Not one to back down from challenges despite his somewhat small stature, Salmela laid out 24 hits this season yet also demonstrated discipline by racking up only eight penalty minutes. He missed five games late in the season as the result of a head injury.
Clay Wilson, D
Acquired from the Blue Jackets in 2009 in exchange for Jason Williams and a 2009 sixth round draft pick
Wilson is known to play a somewhat physical brand of hockey but he needs to step up his defensive play in order to make a serious impact in the NHL. He was -3 this season with one point in seven NHL games and six hits.
Wilson put up a large number of points in the AHL but has not been so consistent in that regard at the NHL level. With the large number of talented young D-men on Atlanta’s roster, Wilson will have to wait and improve his game in order to see more NHL ice-time.
Scott Lehman, D
Acquired 3rd round, 76th overall, 2004
Lehman played in only one NHL game this season and was held pointless. His opportunity came about due to a rash of injuries. The other likely call-ups, Lewis and Arturs Kulda were both injured as well, so Lehman got the call by default. He only played about three minutes.
Joey Crabb, RW
Signed as a free agent in 2006
Crabb’s first season in the NHL was largely spent traveling back and forth between the Thrashers and the AHL Chicago Wolves. This speedy sniper was used mostly for emergency call-up purposes only in 2008-09, playing in 29 NHL games and producing nine points.
The Thrashers were able to pick Crabb off of the free-agency market after the Rangers opted not to sign him. Although he’ll probably never amass a lot of points in his NHL career, he can provide some depth and is a good locker room addition.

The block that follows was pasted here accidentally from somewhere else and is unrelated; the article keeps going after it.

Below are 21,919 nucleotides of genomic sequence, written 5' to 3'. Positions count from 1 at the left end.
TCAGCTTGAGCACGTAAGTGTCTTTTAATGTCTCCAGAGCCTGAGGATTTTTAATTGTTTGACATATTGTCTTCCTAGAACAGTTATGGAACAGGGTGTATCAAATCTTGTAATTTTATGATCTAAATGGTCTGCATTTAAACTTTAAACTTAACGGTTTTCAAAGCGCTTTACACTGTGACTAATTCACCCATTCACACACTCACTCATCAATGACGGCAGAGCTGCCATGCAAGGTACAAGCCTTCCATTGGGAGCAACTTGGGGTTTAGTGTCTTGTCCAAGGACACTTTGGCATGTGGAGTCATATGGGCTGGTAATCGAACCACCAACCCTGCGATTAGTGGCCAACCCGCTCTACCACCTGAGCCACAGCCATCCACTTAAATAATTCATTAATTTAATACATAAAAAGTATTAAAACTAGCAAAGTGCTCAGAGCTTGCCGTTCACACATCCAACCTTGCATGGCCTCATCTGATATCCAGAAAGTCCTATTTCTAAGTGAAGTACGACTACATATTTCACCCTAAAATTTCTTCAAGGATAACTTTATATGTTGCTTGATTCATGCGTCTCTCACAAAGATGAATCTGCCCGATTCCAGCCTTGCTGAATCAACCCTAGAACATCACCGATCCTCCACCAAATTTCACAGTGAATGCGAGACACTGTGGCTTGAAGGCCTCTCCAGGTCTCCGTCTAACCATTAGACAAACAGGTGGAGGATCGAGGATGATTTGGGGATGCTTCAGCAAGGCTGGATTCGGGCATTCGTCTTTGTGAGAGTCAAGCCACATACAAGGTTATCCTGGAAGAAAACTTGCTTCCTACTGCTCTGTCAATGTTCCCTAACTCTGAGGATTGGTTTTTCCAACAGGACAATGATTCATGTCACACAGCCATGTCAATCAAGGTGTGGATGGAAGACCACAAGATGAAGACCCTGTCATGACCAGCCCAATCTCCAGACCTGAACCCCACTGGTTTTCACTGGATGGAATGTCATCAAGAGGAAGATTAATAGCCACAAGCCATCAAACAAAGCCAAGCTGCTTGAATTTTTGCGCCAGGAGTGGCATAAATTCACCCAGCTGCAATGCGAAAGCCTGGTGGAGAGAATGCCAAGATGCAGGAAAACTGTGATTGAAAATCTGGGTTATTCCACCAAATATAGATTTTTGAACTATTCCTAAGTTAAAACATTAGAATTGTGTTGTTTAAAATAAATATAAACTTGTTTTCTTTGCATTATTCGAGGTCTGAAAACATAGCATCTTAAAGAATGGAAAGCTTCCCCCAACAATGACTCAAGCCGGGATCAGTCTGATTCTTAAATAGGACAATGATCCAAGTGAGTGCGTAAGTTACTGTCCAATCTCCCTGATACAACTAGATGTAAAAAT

Spencer Machacek, RW
Acquired 3rd round, 67th overall, 2007
Machacek played in two NHL games this season where he went scoreless. He is a gritty winger who scores some ugly goals, and will be looking for a greater opportunity to prove himself next year. Despite his somewhat lanky stature, Machacek isn’t afraid to charge to the net and throw everything he has into the game.
Machacek, 20, has already proven that he can retain a leadership role; replacing current Boston Bruins star Milan Lucic as captain of the WHL Vancouver Giants in 2008. He was an integral part of the Giants’ 2006 Ed Chynoweth Cup and 2007 Memorial Cup victories.
Brett Sterling, LW
Acquired 5th round, 145th overall, 2003
Sterling was given every opportunity to make the team last fall, but didn’t stick. he accumulated only one point in six NHL games this season. He puts up decent point numbers when playing at a minor league level, but he needs to keep up with the pace of the NHL and prove that he can consistently play at a high level.
At 5’7 and 185lbs, Sterling is one of the smallest players in the NHL. Sterling put up high point totals in college and in the AHL and draws a lot of penalties due to his willingness to take a beating near the net.
Jordan LaVallee, LW
Acquired 4th round, 116th overall, 2005
This young power-forward already had two games of NHL experience coming into this season. In 2008-09, LaVallee played in two NHL games and was held pointless. LaVallee brings about an aggressiveness to his game that enables him to shake and rattle opponents. LaVallee put up decent numbers in terms of points and hits in the minor leagues.
LaVallee likes to crash and bang opponents hard and isn’t afraid of physical altercation. He’s now at the end of his entry-level deal and is an RFA.